Monday morning's traffic delays would have hit a raw nerve for people travelling to work across Peter Ross-Edwards Causeway between Mooroopna and Shepparton.
We sympathise with those stuck fuming behind the wheel, but we also remind people that there is a price to pay for ensuring the safety of our roads.
Sometimes that price is time, sometimes it is financial.
The price of not ensuring the safety of our roads is much higher.
Vehicle registration fees go towards maintaining our road networks and part of the payment also helps cover treatment and support services for people involved in vehicle accidents under the Transport Accident Commission scheme.
So, checking on registrations and licences contributes to the safety of everyone, and creates a level playing field when it comes to the privilege of driving.
The level of civil disobedience regarding traffic infringements is high and takes up valuable time in the justice system.
Any time spent observing the process of Shepparton's magistrates' courts will give anyone a valuable insight into the relentless parade of registration fee dodgers or driving-while-suspended offences.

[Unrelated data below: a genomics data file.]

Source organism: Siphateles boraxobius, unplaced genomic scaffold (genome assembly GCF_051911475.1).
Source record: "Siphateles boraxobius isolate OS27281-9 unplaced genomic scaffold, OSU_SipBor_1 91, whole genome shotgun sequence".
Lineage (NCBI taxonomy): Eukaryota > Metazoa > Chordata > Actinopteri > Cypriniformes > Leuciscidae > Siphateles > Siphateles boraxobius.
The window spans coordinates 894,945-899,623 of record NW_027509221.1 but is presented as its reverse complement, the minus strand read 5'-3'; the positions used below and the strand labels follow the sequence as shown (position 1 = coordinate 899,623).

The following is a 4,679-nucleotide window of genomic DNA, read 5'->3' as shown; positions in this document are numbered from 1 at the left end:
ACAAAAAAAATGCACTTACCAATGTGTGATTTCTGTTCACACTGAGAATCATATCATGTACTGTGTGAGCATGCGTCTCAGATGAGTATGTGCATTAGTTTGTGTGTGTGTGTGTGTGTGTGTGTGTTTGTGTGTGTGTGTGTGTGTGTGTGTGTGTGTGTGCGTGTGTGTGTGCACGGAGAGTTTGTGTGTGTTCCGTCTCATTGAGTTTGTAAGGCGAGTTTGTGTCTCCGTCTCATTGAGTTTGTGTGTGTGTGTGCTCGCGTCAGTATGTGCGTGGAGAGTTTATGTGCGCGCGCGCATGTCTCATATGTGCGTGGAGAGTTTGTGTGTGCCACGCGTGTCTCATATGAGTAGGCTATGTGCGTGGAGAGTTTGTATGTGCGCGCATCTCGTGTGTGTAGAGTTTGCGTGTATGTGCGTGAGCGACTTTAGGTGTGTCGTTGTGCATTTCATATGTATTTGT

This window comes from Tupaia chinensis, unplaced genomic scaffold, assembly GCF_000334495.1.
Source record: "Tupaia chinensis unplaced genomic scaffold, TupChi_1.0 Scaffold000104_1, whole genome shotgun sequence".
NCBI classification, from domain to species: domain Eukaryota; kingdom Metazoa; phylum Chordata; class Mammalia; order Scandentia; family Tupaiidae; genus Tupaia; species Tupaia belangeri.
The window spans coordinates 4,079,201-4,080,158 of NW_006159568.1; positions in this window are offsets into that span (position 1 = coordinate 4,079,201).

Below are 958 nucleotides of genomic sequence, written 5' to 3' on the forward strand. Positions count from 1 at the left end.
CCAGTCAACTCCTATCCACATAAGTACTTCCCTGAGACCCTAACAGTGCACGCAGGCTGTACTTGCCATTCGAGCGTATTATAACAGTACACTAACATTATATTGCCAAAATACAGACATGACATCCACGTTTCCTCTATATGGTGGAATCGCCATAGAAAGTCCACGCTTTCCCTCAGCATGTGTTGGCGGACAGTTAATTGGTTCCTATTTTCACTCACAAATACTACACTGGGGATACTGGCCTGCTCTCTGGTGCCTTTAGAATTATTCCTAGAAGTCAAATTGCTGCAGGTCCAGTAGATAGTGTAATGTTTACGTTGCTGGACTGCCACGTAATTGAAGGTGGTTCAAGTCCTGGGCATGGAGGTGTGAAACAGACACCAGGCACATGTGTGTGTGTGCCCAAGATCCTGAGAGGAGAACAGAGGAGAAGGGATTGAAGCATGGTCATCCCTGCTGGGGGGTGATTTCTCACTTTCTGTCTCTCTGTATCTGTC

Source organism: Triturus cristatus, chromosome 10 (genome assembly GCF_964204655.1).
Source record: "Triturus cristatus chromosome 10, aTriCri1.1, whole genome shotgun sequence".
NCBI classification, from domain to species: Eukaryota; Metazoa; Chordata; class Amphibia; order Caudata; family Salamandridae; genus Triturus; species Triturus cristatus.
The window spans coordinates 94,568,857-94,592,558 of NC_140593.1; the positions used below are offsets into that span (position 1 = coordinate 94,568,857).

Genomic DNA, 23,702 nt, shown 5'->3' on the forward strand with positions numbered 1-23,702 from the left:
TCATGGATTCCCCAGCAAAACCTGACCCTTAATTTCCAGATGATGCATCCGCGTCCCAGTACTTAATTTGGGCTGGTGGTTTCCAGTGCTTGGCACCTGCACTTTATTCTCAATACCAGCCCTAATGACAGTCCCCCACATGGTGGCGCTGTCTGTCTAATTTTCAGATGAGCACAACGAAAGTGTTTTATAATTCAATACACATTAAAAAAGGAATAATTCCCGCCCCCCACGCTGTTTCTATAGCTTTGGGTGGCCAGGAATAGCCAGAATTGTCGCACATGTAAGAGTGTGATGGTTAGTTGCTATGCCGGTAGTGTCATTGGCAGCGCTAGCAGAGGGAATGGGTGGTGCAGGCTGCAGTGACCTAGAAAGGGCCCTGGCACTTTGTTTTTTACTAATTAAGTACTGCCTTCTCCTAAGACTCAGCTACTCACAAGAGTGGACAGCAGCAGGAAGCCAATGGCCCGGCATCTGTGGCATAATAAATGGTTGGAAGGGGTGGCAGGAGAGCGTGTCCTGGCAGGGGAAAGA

Police have been criticised for the timing of Monday's registration and licence checks which did indeed cause delays for those crossing the causeway during peak time.
However, we do not share in the criticism.
Police are duty bound to perform traffic checks, and so must use them to maximum effect.
A response from the police accurately summed up the situation: if we lived in Melbourne we would not be half as loud in our criticism because in that metropolis traffic delays are a regular occurrence.
During Monday's checks between Mooroopna and Shepparton and along Riverview Dve in Kialla, police detected 19 unregistered vehicles and 57 others of interest to police, and 14 penalty notices were issued.
We believe that an average delay of about 10 minutes is a small price to pay to make our roads safer and fairer for everyone.